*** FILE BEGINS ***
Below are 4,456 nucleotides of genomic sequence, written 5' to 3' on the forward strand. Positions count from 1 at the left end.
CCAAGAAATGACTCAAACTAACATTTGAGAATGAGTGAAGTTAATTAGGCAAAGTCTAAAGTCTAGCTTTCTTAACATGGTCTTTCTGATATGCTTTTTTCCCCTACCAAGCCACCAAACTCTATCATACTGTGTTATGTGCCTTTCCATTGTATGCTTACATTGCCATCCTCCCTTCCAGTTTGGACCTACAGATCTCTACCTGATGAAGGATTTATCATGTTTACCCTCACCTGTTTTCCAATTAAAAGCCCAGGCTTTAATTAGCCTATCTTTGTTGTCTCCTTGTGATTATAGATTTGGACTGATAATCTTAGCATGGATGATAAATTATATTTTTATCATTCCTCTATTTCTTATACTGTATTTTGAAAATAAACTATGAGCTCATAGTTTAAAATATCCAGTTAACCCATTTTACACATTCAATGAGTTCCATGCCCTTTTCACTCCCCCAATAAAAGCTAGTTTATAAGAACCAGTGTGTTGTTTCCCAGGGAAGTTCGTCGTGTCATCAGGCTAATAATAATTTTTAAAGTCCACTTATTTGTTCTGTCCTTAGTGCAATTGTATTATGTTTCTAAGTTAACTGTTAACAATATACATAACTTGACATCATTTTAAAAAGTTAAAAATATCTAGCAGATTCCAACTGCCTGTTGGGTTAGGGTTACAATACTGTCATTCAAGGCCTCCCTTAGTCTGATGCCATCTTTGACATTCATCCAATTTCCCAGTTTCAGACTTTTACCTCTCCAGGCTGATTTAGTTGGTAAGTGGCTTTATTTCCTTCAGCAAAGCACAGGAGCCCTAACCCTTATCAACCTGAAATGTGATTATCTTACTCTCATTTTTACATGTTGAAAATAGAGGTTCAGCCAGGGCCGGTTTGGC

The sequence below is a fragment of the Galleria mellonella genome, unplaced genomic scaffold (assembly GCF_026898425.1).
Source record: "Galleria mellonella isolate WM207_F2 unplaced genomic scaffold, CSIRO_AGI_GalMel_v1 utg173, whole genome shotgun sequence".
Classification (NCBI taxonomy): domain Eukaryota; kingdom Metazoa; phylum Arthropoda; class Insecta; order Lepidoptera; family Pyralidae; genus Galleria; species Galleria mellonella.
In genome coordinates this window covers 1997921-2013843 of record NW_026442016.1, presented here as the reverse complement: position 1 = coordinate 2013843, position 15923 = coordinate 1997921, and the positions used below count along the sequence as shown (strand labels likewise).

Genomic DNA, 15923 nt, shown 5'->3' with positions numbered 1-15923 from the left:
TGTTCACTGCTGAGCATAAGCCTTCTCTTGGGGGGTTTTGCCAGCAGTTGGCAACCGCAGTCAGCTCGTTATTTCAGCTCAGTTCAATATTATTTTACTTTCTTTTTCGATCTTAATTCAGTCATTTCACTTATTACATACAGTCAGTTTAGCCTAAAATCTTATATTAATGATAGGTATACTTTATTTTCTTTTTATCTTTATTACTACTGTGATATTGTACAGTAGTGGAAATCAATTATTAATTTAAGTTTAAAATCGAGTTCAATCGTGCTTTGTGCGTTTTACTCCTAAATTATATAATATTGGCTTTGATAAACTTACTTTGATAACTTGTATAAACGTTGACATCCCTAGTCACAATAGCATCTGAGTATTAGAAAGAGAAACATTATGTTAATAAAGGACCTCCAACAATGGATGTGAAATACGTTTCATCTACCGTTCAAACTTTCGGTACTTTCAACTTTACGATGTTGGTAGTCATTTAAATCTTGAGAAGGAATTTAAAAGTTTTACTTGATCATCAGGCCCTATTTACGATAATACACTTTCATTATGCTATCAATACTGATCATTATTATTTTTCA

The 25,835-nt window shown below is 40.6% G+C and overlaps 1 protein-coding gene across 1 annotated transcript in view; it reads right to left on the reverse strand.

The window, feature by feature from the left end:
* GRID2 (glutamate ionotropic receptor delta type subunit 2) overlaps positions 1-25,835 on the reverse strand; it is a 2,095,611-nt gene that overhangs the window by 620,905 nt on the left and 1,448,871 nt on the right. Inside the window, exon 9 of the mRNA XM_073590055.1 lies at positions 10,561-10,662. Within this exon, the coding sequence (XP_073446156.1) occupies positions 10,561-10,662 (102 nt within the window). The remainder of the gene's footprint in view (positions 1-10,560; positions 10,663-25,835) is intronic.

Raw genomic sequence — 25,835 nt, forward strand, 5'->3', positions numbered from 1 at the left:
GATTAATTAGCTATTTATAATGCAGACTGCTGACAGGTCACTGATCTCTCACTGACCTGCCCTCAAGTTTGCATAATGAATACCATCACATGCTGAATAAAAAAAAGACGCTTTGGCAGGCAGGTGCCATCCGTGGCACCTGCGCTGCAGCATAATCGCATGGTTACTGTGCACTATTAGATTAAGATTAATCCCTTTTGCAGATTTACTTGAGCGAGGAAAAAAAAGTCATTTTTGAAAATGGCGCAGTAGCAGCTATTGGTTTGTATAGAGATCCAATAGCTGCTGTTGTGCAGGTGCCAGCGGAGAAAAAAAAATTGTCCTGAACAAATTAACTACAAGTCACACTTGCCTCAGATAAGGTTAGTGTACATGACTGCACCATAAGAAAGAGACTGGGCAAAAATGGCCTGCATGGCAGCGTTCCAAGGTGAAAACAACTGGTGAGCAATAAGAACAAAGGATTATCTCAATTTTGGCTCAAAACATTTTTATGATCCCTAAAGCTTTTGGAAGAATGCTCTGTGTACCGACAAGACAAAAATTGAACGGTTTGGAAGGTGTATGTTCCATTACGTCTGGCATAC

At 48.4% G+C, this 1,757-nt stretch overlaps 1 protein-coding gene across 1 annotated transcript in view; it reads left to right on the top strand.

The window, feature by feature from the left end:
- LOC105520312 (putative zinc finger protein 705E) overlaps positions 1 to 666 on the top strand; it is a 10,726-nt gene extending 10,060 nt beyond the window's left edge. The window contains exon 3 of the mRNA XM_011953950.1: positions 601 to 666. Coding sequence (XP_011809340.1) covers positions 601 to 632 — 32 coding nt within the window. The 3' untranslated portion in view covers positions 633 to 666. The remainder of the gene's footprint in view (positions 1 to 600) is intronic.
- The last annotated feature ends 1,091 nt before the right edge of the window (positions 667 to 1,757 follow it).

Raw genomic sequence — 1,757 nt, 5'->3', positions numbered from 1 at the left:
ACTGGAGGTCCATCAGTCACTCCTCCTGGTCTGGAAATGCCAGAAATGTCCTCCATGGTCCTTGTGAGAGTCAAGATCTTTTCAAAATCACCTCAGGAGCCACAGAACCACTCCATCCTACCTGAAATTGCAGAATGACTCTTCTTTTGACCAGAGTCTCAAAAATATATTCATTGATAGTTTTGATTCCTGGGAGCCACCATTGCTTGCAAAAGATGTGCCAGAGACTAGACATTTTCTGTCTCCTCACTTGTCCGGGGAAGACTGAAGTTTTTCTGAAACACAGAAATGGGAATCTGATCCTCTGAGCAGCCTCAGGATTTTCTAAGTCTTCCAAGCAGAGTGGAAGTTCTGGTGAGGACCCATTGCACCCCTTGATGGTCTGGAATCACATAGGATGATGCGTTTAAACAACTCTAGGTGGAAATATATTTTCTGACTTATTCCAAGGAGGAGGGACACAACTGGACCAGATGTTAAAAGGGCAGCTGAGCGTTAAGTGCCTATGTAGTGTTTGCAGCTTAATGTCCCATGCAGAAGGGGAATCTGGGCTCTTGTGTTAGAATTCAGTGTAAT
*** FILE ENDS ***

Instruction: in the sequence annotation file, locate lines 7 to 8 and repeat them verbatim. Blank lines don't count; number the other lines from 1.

Genomic DNA, 15923 nt, shown 5'->3' with positions numbered 1-15923 from the left:
TGTTCACTGCTGAGCATAAGCCTTCTCTTGGGGGGTTTTGCCAGCAGTTGGCAACCGCAGTCAGCTCGTTATTTCAGCTCAGTTCAATATTATTTTACTTTCTTTTTCGATCTTAATTCAGTCATTTCACTTATTACATACAGTCAGTTTAGCCTAAAATCTTATATTAATGATAGGTATACTTTATTTTCTTTTTATCTTTATTACTACTGTGATATTGTACAGTAGTGGAAATCAATTATTAATTTAAGTTTAAAATCGAGTTCAATCGTGCTTTGTGCGTTTTACTCCTAAATTATATAATATTGGCTTTGATAAACTTACTTTGATAACTTGTATAAACGTTGACATCCCTAGTCACAATAGCATCTGAGTATTAGAAAGAGAAACATTATGTTAATAAAGGACCTCCAACAATGGATGTGAAATACGTTTCATCTACCGTTCAAACTTTCGGTACTTTCAACTTTACGATGTTGGTAGTCATTTAAATCTTGAGAAGGAATTTAAAAGTTTTACTTGATCATCAGGCCCTATTTACGATAATACACTTTCATTATGCTATCAATACTGATCATTATTATTTTTCA